Days into the new year, I was at the Mater Hospital maternity ward sharing my most secret thoughts with a girlfriend going through painful contractions. We went into the delivery room together and I witnessed the birth of Maya at 2123 hours. I spent the night at the hospital and left the following day at noon. It was the first time I had entertained the thought of having a baby for more than an hour at one go.

Then I met Oyunga Pala at an open forum he was hosting, where we talked around women and women issues, and he paid me a wonderful compliment. My week was made. I grew up reading this man’s columns. He is part of the reason why I decided to write, because he did it with such a wonderful ease. And he held you hostage from start to finish. Also, he wrote on issues affecting men and women from the perspective of men. I was oh so young and I wanted to understand men as much as I could, so Oyunga gave me some closure. I got to write my blog address in his notebook and take pictures. Again, week made.


Last weekend, I attended a reading where my short story had been accepted at the Amka forum for a public critique. The writers of the submitted pieces remained anonymous and I listened with utter pleasure while Tony Mochama, a ruthless critic when he thinks your work is crap, praised my work for several minutes. Week made. Add to that that I had three of some of my closest girlfriends present to root for me and make it painfully awkward to sit through such lofty praises from the rest of the group.


A good friend of mine on a Being Mary Jane bender mentioned that she wanted to put up sticky notes in her house to help her get herself together. If there is something I happen to know about not feeling like you have life figured out, it is that it can leave you feeling as if you are a waste of time. That and the sense that you are all alone; which is worse when you have been talking about going back to school for two years and two of your friends are finishing off with their Masters and a third is just starting. Which takes me back to the beginning.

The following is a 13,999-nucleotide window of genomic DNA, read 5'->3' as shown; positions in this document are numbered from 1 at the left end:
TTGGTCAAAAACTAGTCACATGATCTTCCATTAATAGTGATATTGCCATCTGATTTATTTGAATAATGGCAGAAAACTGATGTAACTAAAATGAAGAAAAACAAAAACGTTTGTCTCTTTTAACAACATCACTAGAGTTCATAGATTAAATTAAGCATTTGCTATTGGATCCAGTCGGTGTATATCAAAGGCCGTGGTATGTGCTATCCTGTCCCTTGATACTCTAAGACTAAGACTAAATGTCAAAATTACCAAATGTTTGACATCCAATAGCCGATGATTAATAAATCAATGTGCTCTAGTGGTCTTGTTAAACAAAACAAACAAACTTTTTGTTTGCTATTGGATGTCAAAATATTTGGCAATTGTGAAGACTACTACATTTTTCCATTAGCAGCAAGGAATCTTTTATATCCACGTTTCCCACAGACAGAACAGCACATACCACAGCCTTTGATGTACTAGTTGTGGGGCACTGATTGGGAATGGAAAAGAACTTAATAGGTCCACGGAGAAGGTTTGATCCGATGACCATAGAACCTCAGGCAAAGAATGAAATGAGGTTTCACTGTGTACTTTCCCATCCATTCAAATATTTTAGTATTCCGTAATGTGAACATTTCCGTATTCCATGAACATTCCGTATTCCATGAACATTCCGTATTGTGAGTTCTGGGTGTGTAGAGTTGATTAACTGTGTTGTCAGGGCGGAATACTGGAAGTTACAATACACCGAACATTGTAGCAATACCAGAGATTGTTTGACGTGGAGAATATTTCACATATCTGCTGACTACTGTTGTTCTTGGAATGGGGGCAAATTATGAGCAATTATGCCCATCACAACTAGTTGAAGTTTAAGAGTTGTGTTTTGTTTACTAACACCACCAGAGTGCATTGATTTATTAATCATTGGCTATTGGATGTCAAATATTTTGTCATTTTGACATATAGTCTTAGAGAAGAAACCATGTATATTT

You are not alone.

You will sometimes find yourself spending your time at a job you feel is only good for the paychecks. Or dealing with writer’s block for the third time in the last quarter of a year that has seen your peers put out brilliant work and get published. You will struggle to get out of bed for a while and then stop trying to get to work at all when you realize that your input is not as valued by the top management as it was in your first year at the company you work for. Even the Ted Talks will cease to help. You might stop exercising and still lose weight and feel down-in-the-dumps a lot and oscillate between overeating junk and coffee and not eating at all.

You are not alone.

Things will start to fall into place. Your close friends will start looking out for you. Or family lunches will force you to leave your bed. The house will start to get cold so you will step out for some sun and wind up buying some fruit to have with the pancakes you have been craving. You’ll be okay.

And honey, you are not alone.

Drop the mic & go find Sarah.